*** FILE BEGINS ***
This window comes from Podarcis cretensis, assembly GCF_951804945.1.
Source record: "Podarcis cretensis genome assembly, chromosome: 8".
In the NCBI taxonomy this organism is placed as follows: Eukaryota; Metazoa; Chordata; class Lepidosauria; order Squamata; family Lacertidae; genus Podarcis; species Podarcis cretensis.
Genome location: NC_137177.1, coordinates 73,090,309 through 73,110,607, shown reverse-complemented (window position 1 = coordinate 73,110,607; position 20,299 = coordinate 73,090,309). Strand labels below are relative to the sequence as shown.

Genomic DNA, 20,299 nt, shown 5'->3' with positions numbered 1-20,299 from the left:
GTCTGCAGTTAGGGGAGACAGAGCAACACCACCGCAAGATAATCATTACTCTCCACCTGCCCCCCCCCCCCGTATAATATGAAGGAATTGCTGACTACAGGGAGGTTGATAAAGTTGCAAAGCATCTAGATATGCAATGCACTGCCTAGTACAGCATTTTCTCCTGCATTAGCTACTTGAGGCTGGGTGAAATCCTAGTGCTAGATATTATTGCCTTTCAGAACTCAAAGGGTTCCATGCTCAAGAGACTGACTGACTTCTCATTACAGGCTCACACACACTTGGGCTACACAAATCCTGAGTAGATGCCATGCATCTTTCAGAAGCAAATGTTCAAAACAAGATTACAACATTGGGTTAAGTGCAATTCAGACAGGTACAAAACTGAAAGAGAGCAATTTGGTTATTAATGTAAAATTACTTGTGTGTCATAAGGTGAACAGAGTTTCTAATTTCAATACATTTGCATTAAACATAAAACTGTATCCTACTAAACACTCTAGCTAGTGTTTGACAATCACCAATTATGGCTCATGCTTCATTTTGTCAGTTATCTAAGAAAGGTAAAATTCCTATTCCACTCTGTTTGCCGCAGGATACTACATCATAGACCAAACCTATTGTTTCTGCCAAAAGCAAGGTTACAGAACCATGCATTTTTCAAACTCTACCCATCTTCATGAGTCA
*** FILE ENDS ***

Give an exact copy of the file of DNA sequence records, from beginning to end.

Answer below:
This window comes from Podarcis cretensis, assembly GCF_951804945.1.
Source record: "Podarcis cretensis genome assembly, chromosome: 8".
In the NCBI taxonomy this organism is placed as follows: Eukaryota; Metazoa; Chordata; class Lepidosauria; order Squamata; family Lacertidae; genus Podarcis; species Podarcis cretensis.
Genome location: NC_137177.1, coordinates 73,090,309 through 73,110,607, shown reverse-complemented (window position 1 = coordinate 73,110,607; position 20,299 = coordinate 73,090,309). Strand labels below are relative to the sequence as shown.

Genomic DNA, 20,299 nt, shown 5'->3' with positions numbered 1-20,299 from the left:
GTCTGCAGTTAGGGGAGACAGAGCAACACCACCGCAAGATAATCATTACTCTCCACCTGCCCCCCCCCCCCGTATAATATGAAGGAATTGCTGACTACAGGGAGGTTGATAAAGTTGCAAAGCATCTAGATATGCAATGCACTGCCTAGTACAGCATTTTCTCCTGCATTAGCTACTTGAGGCTGGGTGAAATCCTAGTGCTAGATATTATTGCCTTTCAGAACTCAAAGGGTTCCATGCTCAAGAGACTGACTGACTTCTCATTACAGGCTCACACACACTTGGGCTACACAAATCCTGAGTAGATGCCATGCATCTTTCAGAAGCAAATGTTCAAAACAAGATTACAACATTGGGTTAAGTGCAATTCAGACAGGTACAAAACTGAAAGAGAGCAATTTGGTTATTAATGTAAAATTACTTGTGTGTCATAAGGTGAACAGAGTTTCTAATTTCAATACATTTGCATTAAACATAAAACTGTATCCTACTAAACACTCTAGCTAGTGTTTGACAATCACCAATTATGGCTCATGCTTCATTTTGTCAGTTATCTAAGAAAGGTAAAATTCCTATTCCACTCTGTTTGCCGCAGGATACTACATCATAGACCAAACCTATTGTTTCTGCCAAAAGCAAGGTTACAGAACCATGCATTTTTCAAACTCTACCCATCTTCATGAGTCA